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HALLOWEEN: AN EVOLVING AMERICAN CONSUMPTION RITUAL



C I TAT I O N : Russell W. Belk (1990) ,”Halloween: an Evolving American Consumption Ritual”, in NA Advances in Consumer Research Volume 17, eds. Marvin E. Goldberg, Gerald Gorn, and Richard W. Pollay, Provo, UT : Association for Consumer Research, Pages: 508-517. Advances in Consumer Research Volume 17, 1990 Pages 508-517 HALLOWEEN: AN EVOLVING AMERICAN CONSUMPTION RITUAL Russell W. Belk, University of Utah Halloween is a little studied consumption holiday that is in several significant respects a mirror image of the other major American consumption holiday: Christmas. In the contemporary American Christmas celebration adults wear costumes (of Santa Claus) and extort good behavior from children with threats that rewards of durable goods will be withheld (Belk 1987, 1989). In contemporary Halloween celebrations, American children wear costumes (often of “evil” beings) and extort treats of nondurable goods from adults with threats of property destruction. In Christmas rituals the extended family meets for a day of feasting (on wholesome foods) with a traditionally religious focus. InHalloween rituals children leave home and family to join other children for an evening of pranks in order to obtain unwholesome sweets in a decidedly nonreligious atmosphere. In Christmas rituals gifts are exchanged within the family and each is personally and lovingly acknowledged. In Halloween rituals non-family members provide gifts to masked and anonymous children who pose a vague menace. What accounts for this opposing symbolism? What is Halloween all about? How is it changing? What do Halloween costumes and iconography represent? And what do contemporary celebrations of this holiday tell us about consumer behavior. In this paper I attempt to answer such questions using a combination of secondary data and both qualitative and quantitative primary data. The paper is a work in progress and is based on primary data collected over the past two Halloweens in a city of one million people in the western United States. Participant observation was used to study a variety of child and adult Halloween practices including fairs, parades, costume contests, trick-or-treating, parties, dances, and a race for costumed runners. Depth interviews were conducted with both children and adults and a written questionnaire was administered to undergraduate university students. The observations and interviews were recorded both verbally (fieldnotes, journals, tape recording) and visually (photography, videotaping). A variety of secondary sources were consulted in popular literature and the literatures of a variety of social sciences. Relevant topics in these literatures include fears, nightmares, play, games, children’s stories, sex role socialization, rites of passage, liminality, mysticism, magic, masks, costumes, decoration, legends, myths, fairy tales, horror movies, performance, drama, Halloween history, American holidays, the ritual calendar, and related holidays in different cultures. Besides relying on multiple sources of evidence, a deliberate attempt was made to avoid a priori theorizing and to continuously cycle between the primary and secondary sources as new interpretive themes emerged. Beginning with participant observation and emersion in Halloween celebrations, the project has developed via an interactive and continuous process of theory formulation, application, modification, and expansion (see Belk, Wallendorf, and Sherry 1989). What began as a simple-investigation of the solicitation, acquisition, and consumption of candies by children, soon became an investigation of the mysteries of a rich and evolving social ritual involving children, adults, and community. AN HISTORICAL ACCOUNT Certain aspects of Halloween can be traced, through surviving remnants, as far back as prehistoric Celtic celebrations of Samhain (variants: Saman, Samain, Semuin, Samhuinn). Winkler and Winkler (1970) suggest that Samhain celebrated the harvest and was influenced by Egyptian and Babylonian harvest festivals, but Frazer (1959; original 1890) argues that Samhain was instead a pastoral festival marking the time of bringing the herds back from pastures to their winter stalls. In addition to being a seasonal harvest or herding festival, Samhain was a Celtic new year’s festival and a day of the dead involving Celtic ancestor worship (Ward 1981). Samhain was the Lord of the Dead (the term also means “summer’s end”) and sacrifices made to him included human sacrifice by the Celt’s Druid priests (Myers 1972). A survival of this Halloween practice in Europe substituted black cats to be burned in the wicker cages that would have contained criminals or captives before the Romans banned human sacrifices in 61 A.D. (Linton and Linton 1950). On Samhain night the ghosts of the dead emerged and visited their old homes. Witches and hobgoblins with more orgiastic, mischievous, or malevolent intent also roamed the earth. Fires were lit, in part to scare these ghosts and witches away with their purifying flames (Myers 1972). These associations with spirits, the dead, debauchery, and evil remain attached to contemporary Halloween celebrations. There may also have been precedents for trick-or-treating and Halloween costumes in Samhain celebrations. James (1961) reports that in Gallic celebrations of Samhain, the skins of slaughtered animals were worn as a disguise to invoke the spirits of sacred animals and that this masquerade feature continues to survive in the Scottish Highlands. According to Myers (1972) banquet tables were prepared for visiting ghosts and after the feast the ghosts were led out of town by costumed villagers. Harvest beggars are also thought to have asked for food and traces of a masked procession that asked for contributions in the mysterious name of “Muck Olla” survived into historic periods (Linton and Linton 1950, Ward 1981). In Christian times, this practice became transmuted into souling (in which special soul-cakes were solicited) and eventually into children’s beaRing “a penny for the Guy” (Fawkes) in England and trick-or-treating for candy in the U.S.. Jack-o’-lanterns are another practice that derives from Irish customs and perhaps those of their ancient Celtic forbearers.. Irish children have long hollowed out potatoes, turnips, and rutabagas, made carved faces on them, and placed lighted candles inside (the pumpkin appears to be an American modification). The related folktale involves a trickster figure: a miserly drunkard Irishman named Jack. He twice tricked the Devil into promising not to take his soul. The first time he told the Devil he would accompany him to Hades if he could have sixpence to enjoy one last drink first.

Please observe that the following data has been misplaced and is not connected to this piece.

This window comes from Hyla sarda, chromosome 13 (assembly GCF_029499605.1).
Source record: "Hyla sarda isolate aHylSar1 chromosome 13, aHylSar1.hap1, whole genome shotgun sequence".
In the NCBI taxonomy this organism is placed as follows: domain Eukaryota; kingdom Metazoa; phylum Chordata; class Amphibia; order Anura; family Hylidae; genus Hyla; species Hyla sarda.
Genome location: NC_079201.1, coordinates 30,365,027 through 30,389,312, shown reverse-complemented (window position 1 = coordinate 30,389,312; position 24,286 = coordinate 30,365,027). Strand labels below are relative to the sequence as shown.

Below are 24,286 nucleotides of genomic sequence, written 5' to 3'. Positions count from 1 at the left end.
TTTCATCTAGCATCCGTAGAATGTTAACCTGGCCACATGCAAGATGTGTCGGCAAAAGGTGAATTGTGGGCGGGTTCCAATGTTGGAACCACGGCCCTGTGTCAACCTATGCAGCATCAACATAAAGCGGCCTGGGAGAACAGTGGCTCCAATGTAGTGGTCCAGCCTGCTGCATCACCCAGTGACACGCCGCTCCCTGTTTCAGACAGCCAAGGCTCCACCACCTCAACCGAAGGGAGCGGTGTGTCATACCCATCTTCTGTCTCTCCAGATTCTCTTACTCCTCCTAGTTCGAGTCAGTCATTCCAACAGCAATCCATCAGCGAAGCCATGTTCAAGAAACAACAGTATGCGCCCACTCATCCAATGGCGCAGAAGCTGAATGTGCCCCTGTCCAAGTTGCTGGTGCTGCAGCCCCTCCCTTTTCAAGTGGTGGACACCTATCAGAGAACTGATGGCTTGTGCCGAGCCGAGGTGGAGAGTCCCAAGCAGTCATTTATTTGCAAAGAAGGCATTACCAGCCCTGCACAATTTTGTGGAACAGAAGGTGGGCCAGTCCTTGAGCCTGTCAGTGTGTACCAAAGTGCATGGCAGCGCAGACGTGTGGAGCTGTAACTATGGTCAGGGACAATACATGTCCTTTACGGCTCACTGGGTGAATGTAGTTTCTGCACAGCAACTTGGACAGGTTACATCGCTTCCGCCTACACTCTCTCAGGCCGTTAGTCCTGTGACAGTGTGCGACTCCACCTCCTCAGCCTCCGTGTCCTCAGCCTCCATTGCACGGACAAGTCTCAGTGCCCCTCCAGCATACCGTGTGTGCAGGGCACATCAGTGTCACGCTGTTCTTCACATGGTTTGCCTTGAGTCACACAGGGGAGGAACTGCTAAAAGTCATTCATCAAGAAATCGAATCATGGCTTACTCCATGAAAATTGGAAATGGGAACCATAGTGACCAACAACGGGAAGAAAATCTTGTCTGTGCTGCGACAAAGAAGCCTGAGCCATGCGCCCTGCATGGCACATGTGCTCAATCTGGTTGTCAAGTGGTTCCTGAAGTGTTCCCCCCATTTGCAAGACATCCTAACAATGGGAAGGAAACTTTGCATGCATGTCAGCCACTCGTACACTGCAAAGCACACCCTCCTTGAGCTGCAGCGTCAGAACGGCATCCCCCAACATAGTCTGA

HALLOWEEN: AN EVOLVING AMERICAN CONSUMPTION RITUAL